If wine bottles came with an instruction book, one caveat under Care and Maintenance would be printed in large, underscored, bold type: Do not heat. Then there's Madeira. In the 1600s, ships from the East Indies stopped at Madeira, a small island southwest of Portugal. A volcanic oasis in the trade winds between Europe and America, Madeira was the last stop for ships headed west across the Atlantic. Vessels loaded with wine casks found that their cargo often arrived spoiled because of heat exposure and the turbulence of long voyages. Madeira, however, improved from the abuse, so much so that laws once demanded the wine had to cross the Equator twice before it could be sold. Today, to mimic the tortuous route from wine to wonder, Madeira is fortified with brandy and left in estufas, large outdoor hot rooms, for a minimum of three months at 115 to 120 degrees.
Port gets all the press, but Madeira is what the founding fathers toasted when they signed the Declaration of Independence and the Constitution. Growing demand from the Colonies pretty much gave rise to Madeira, and given its historic import and the fact that the United States represented 95 percent of the market before 1920, it's no wonder that international wine importer (and Brit-turned-Richmonder) Bartholomew Broadbent calls Madeira "the most American drink you'll ever drink." But when Prohibition hit, Madeira's dependence upon America meant a knockout punch. Combined with phylloxera (a vine-root-destroying louse) and the Russian Revolution (the Tsarist aristocracy fancied Madeira too), producers were forced to rip out vineyards and replant with bananas or other crops.
Back in the early 15th century, Prince Henry the Navigator sent Capt. João Gonçalves Zarco in search of new lands. Zarco, or "squinter" as he was called, had been wounded in one eye fighting the Moors, though he still had the acuity to recognize a cloud that never moved. Turns out that cloud hovered over Madeira ("island of woods"), a deeply umbrageous and rugged isle barely 40 miles across. To clear the land, Zarco set it ablaze. The fire was said to have burned for seven years, infusing the volcanic soil with potash that later proved ideal for wine growing. A shame, then, that we nearly destroyed the drink with an act of Congress.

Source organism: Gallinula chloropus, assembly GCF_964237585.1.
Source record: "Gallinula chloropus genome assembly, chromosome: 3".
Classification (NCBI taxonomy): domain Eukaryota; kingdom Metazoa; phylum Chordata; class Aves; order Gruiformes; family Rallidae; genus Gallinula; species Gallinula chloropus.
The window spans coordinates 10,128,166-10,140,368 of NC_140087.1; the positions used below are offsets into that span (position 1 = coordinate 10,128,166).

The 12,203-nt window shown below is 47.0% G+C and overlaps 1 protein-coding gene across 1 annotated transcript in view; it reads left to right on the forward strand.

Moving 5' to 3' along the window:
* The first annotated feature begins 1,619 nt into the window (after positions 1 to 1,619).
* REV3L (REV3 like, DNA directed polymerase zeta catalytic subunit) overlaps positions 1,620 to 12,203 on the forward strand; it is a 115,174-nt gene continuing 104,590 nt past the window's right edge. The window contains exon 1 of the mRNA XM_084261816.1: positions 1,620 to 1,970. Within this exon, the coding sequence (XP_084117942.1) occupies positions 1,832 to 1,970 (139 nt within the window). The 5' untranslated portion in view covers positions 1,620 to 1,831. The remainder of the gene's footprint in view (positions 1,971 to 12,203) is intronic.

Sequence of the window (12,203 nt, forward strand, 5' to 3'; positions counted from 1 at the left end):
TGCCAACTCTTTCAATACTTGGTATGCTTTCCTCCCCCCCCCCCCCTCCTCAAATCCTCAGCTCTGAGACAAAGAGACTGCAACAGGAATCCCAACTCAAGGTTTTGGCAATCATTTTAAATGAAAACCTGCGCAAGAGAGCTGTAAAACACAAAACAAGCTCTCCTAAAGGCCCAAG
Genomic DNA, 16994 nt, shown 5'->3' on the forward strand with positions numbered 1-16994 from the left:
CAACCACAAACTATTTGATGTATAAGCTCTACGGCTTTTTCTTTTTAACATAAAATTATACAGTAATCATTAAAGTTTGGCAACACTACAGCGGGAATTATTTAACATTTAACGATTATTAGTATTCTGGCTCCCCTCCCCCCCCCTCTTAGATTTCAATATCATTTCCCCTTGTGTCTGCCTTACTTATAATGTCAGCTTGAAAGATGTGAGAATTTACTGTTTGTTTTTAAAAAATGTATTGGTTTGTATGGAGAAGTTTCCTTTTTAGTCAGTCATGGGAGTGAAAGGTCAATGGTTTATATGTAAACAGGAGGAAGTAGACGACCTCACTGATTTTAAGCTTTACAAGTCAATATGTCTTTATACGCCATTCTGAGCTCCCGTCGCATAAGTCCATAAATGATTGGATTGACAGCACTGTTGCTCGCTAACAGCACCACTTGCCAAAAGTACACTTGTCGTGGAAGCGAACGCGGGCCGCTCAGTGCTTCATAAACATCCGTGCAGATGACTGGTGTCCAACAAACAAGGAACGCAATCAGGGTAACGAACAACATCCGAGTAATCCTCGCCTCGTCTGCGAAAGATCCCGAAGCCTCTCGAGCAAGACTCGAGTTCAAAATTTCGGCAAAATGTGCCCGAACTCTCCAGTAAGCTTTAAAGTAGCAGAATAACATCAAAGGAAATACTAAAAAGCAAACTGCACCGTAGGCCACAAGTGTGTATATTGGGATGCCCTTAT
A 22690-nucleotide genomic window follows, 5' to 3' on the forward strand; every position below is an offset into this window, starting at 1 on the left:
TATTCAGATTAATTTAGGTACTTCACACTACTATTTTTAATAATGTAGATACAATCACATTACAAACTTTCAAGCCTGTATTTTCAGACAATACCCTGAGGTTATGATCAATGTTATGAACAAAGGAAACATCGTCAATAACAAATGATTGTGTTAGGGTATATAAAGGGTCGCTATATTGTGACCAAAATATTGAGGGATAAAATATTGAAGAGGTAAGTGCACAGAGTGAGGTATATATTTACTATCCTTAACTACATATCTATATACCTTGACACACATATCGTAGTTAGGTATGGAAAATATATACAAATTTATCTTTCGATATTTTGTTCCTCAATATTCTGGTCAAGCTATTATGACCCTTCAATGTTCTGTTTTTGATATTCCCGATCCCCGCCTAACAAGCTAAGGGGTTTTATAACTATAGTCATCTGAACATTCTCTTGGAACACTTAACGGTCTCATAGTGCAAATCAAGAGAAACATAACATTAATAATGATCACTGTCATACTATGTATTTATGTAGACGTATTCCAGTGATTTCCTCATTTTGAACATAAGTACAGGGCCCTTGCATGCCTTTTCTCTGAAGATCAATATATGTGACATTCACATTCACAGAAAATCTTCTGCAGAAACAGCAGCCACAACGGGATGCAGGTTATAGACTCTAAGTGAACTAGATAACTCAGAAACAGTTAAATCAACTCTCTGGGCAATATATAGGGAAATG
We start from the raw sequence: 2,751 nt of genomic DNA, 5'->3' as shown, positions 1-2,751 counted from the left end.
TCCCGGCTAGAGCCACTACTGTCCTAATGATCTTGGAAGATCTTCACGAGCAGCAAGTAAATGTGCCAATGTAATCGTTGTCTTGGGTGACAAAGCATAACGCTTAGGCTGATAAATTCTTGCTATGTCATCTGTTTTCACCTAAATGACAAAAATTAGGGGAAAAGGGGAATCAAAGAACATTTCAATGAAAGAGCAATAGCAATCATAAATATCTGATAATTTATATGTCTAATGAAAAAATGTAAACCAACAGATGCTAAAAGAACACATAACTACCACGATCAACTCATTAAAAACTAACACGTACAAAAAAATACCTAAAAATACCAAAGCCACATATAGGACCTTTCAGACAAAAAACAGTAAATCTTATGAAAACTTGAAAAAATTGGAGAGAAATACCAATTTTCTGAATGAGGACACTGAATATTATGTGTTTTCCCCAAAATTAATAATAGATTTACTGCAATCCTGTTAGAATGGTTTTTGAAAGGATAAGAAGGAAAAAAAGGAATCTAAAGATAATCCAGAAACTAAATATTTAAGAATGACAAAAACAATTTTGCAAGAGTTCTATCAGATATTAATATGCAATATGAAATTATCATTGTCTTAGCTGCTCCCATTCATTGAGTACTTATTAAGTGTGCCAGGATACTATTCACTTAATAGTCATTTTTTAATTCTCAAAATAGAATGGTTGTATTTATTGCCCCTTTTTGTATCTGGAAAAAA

In 1987, Broadbent brought out the defibrillator and revived Madeira. At the time, only one restaurant in the country (Masa's in San Francisco) served the drink, he says. "We did a tasting at the Four Seasons Clift Hotel using about 45 Madeiras going back to 1845. About 300 [representatives] of the wine trade attended. Overnight, Madeira was reborn."
Legend has it that Thomas Jefferson sipped Madeira while writing the Declaration at Boston's Green Dragon Tavern. He also enjoyed it at home. Look closely the next time you're on tour at Monticello — that's a bottle of Madeira on the rolling dumbwaiter. As you celebrate TJ's 267th birthday on April 13, hoist a bottle he knew well. If you don't finish it, no sweat: Leave it in your trunk for a decade, upright in the cellar or just open on the table. Everything that can go wrong with the wine already has. Madeira is indestructible.
Its high acidity and dry finish make Madeira much more than a dessert wine. Try pairing it with brothy soups and dishes with balsamic vinegar or citrus elements. Sweeter varieties match Taleggio cheese or Roquefort. It works wonderfully with chocolate, too, as well as nuts and pecan pie. There are four distinct types.
Sercial: a light, pale, nutty, dry aperitif
- Verdelho: medium-dry and smoky
- Bual: medium-sweet and raisiny
- Malmsey: full-bodied, dark and rich
- Colheita: The Portuguese word for vintage; the wine is at least 20 years old.
Where to find it
Expect to spend less than $25 for Broadbent Madeira's 5-year-old reserve (sweet). The price climbs with age. Look for it at J. Emerson (5716 Grove Ave.), River City Cellars (2931 W. Cary St.), Strawberry Street Vineyard (407 Strawberry St.), Lemaire restaurant at The Jefferson Hotel (101 W. Franklin) and Zeus Gallery Café (201 N. Belmont Ave.).